The Moral of the Story

With all the children’s books already on the market, new authors have a high hurdle to getting noticed. Complex characters, colorful artwork, lyrical writing — the importance of these elements varies based on your target age and topic. But there is one thing many parents expect from a children’s book, and that is a moral. For a lot of authors, the moral of their story is tied to a personal cause, and that cause can make a big difference in the book’s level of success.

How does having a cause relate to the success of your book? Compared to someone without one, a cause gives you three distinct advantages:

  1. Passion to see the project to the end. Writing a book is a long and sometimes tedious project. Marketing that book is tiring and requires stamina and a thick skin. If you have something you believe in, you can call on that resolve to get you through the tough times.
  2. An easily recognizable marketing hook. When you have a cause, it can be easier to get media attention. There may be specific events, days, or months set aside to address your cause. These occasions give you an in with the various media because newspaper editors, t.v. producers, and radio hosts are all looking to fill space with material relevant to these topics.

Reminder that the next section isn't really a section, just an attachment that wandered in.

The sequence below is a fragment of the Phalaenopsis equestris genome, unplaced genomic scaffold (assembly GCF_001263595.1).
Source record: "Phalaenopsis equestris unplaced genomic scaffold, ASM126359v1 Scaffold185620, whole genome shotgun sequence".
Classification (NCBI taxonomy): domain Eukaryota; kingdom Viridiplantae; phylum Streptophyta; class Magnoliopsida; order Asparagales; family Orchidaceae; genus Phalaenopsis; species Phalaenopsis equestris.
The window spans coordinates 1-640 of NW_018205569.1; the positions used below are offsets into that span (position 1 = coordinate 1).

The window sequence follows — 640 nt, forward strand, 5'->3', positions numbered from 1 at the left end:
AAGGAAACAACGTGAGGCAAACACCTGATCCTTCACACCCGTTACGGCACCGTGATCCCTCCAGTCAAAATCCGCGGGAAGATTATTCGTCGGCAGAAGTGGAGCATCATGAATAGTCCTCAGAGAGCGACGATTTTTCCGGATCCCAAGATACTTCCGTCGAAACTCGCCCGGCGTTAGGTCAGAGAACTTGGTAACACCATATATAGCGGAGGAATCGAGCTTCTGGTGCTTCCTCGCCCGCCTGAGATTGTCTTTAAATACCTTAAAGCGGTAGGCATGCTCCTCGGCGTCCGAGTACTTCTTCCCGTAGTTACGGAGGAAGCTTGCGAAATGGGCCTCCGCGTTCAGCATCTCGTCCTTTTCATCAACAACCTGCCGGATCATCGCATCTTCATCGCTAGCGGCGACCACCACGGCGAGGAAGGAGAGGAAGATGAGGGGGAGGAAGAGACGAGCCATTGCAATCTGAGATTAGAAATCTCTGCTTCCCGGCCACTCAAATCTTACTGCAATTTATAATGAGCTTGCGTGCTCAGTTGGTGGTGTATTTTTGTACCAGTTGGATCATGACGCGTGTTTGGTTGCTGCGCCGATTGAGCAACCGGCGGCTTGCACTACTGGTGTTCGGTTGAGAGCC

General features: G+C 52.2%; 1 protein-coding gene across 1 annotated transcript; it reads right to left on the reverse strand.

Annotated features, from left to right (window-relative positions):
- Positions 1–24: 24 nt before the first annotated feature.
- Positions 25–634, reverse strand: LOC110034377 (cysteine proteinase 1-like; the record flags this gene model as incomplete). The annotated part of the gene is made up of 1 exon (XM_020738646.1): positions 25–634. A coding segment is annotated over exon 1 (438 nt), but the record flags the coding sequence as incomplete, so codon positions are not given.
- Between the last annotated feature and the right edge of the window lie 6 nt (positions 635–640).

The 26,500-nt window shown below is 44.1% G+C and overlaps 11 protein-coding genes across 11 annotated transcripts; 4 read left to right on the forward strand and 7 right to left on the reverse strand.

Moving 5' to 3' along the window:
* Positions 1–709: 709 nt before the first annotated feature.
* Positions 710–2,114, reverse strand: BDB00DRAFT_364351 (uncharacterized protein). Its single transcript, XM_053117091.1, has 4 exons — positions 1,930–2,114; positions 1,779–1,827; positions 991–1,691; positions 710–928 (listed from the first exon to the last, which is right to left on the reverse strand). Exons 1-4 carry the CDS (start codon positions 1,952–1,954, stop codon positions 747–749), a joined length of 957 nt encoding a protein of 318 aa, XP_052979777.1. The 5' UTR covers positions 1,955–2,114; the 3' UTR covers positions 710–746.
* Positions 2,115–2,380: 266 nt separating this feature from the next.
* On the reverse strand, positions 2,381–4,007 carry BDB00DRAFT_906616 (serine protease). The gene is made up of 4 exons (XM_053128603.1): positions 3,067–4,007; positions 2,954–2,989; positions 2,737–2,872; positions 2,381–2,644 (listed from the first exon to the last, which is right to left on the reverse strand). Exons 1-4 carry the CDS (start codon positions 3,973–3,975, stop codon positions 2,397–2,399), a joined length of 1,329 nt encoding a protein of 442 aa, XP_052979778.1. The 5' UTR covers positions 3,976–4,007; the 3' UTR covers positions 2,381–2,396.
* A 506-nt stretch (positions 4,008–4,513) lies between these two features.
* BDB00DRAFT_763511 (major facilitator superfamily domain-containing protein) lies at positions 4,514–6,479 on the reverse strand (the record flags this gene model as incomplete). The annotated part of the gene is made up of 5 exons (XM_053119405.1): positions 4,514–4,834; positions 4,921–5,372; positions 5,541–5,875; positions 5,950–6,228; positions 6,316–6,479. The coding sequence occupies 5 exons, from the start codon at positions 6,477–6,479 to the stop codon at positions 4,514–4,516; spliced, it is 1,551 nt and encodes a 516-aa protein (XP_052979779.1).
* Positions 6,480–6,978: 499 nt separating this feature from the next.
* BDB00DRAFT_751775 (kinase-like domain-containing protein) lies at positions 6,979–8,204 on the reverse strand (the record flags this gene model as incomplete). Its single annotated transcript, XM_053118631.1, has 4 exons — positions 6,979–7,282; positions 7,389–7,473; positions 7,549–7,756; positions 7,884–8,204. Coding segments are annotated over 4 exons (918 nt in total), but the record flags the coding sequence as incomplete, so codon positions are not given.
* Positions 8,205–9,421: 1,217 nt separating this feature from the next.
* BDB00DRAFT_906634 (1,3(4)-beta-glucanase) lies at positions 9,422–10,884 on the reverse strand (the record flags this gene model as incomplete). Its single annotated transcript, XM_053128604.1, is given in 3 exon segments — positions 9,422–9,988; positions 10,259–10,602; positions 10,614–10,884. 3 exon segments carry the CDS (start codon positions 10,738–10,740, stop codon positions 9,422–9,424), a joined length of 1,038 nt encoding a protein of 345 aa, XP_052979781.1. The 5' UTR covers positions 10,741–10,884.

3. A built-in audience. Many causes have some organization, charity, or association dedicated to them, and with those organizations come all the other believers in your cause. These are the people who want to read your book. Although you probably would like to convert readers to your cause and enlighten them as to its importance, the choir, so to speak, will be the majority of your customers, especially in the beginning. You need these people to support you; they make it possible for you to reach those outside your circle.

It doesn’t matter what your cause or lesson is. It doesn’t even have to be altruistic. Philip Pullman, author of the His Dark Materials young adult series, had the stated purpose of killing religion in the hearts of children. He may not have achieved his goal, but it gave him the determination to write a trilogy, and that trilogy was very successful.

Even if you do not have a personal cause, I encourage you to include a lesson or moral in your children’s book. When I have assessed manuscripts that did not include a moral, I felt like I had wasted my time. Morals add a layer of complexity, and therefore interest, to a story, and what’s more, if you have the ear of a child, why not take advantage of the opportunity to pass on some wisdom? It makes for better writing and better sales.


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